"The moment a person accepts responsibility for other people - and only in so doing does the person live in reality - the genuine ethical situation arises. This is really something different from the abstract way in which people usually seek to come to terms with the ethical problem. The subject of the action is no longer the isolated individual, but the one who is responsible for other people. The action's norm is not a universal principle, but the concrete neighbor, as given to me by God. The choice is made no longer between a clearly recognized good and a clearly recognized evil; instead, it is risked in faith while being aware that good and evil are hidden in the concrete historical situation.
To act out of concrete responsibility means to act in freedom - to decide, to act, and to answer for the consequences of this particular action myself without the support of other people or principles. Responsibility presupposes ultimate freedom in assessing a given situation, in choosing, and in acting. Responsible action is neither determined from the outset nor defined once and for all; instead, it is born in the given situation. The point is not to apply a principle that eventually will be shattered by reality anyway, but to discern what is necessary or 'commanded' in a given situation. One must observe, weigh, and judge the matter, all in the dangerous freedom of one's own self. One must indeed enter the sphere of relativity, in the twilight that the historical situation casts over good and evil. The self-denial often necessary for those who act responsibly is to prefer what is better over what is less good, since 'absolute good' is capable, to an even greater extent, of provoking nothing less than evil. The so-called absolute good would in such a case be bad, and that which is relatively better is 'absolutely' better than the 'absolute good.' This throws the freedom of those who act responsibly into the sharpest relief: it is freedom from servitude even to an 'absolute good'."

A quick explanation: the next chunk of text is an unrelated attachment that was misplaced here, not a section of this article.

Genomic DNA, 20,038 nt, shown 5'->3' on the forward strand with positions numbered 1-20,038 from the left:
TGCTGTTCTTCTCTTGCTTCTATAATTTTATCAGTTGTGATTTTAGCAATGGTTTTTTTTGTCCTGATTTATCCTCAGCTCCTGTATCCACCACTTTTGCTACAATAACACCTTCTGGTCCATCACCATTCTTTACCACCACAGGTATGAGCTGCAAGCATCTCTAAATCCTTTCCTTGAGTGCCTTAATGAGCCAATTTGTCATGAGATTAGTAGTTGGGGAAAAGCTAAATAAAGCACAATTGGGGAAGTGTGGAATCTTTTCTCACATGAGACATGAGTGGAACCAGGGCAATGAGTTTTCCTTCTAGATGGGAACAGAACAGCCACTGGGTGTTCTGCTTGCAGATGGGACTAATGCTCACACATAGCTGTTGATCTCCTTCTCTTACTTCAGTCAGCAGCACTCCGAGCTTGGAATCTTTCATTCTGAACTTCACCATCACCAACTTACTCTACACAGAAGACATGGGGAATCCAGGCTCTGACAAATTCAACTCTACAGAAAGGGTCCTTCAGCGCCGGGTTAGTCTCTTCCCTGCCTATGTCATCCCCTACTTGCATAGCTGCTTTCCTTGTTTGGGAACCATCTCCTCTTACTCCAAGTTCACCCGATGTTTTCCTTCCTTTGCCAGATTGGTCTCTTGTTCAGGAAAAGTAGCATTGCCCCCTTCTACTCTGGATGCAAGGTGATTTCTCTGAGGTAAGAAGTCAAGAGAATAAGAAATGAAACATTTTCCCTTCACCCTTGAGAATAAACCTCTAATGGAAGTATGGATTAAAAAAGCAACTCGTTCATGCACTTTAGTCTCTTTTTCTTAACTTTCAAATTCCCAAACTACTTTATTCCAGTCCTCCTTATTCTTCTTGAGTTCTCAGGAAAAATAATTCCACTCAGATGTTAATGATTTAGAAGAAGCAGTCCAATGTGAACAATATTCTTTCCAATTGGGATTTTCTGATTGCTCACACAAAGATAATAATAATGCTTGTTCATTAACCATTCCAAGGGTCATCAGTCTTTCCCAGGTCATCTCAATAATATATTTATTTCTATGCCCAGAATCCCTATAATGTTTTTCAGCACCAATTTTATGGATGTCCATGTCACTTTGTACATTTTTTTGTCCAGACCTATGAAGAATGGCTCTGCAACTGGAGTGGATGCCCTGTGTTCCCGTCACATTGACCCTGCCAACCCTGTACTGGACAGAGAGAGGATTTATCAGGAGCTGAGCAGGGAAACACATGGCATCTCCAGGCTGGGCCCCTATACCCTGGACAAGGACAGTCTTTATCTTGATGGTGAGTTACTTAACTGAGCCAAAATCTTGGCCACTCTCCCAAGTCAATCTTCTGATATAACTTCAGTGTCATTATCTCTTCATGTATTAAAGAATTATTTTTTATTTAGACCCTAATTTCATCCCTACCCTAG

- Dietrich Bonhoeffer, "History and Good " in Ethics, 221-222.
Wednesday, June 8, 2011
History and Good .
One of the people in my life for whom I have the highest degree of respect and admiration brought Bonhoeffer's life to my attention today. When they mentioned his name, I chuckled at the providential irony that I am supposed to be reading Bonhoeffer's Ethics this week for the current blog reading project going on over at Jeremy's blog. I continued to read in my assigned reading and found the following gem of a quote. As I get older, I am sometimes tempted to believe the mark of sin and death is the reality of situations that do not offer a clear moral absolute. Sometimes there is little confidence that you are doing the right thing in a situation. But I was surprised to learn that Bonhoeffer calls this tension the "freedom" of the Christian - abandoning abstract reasoning in favor of concrete historical situations within a community.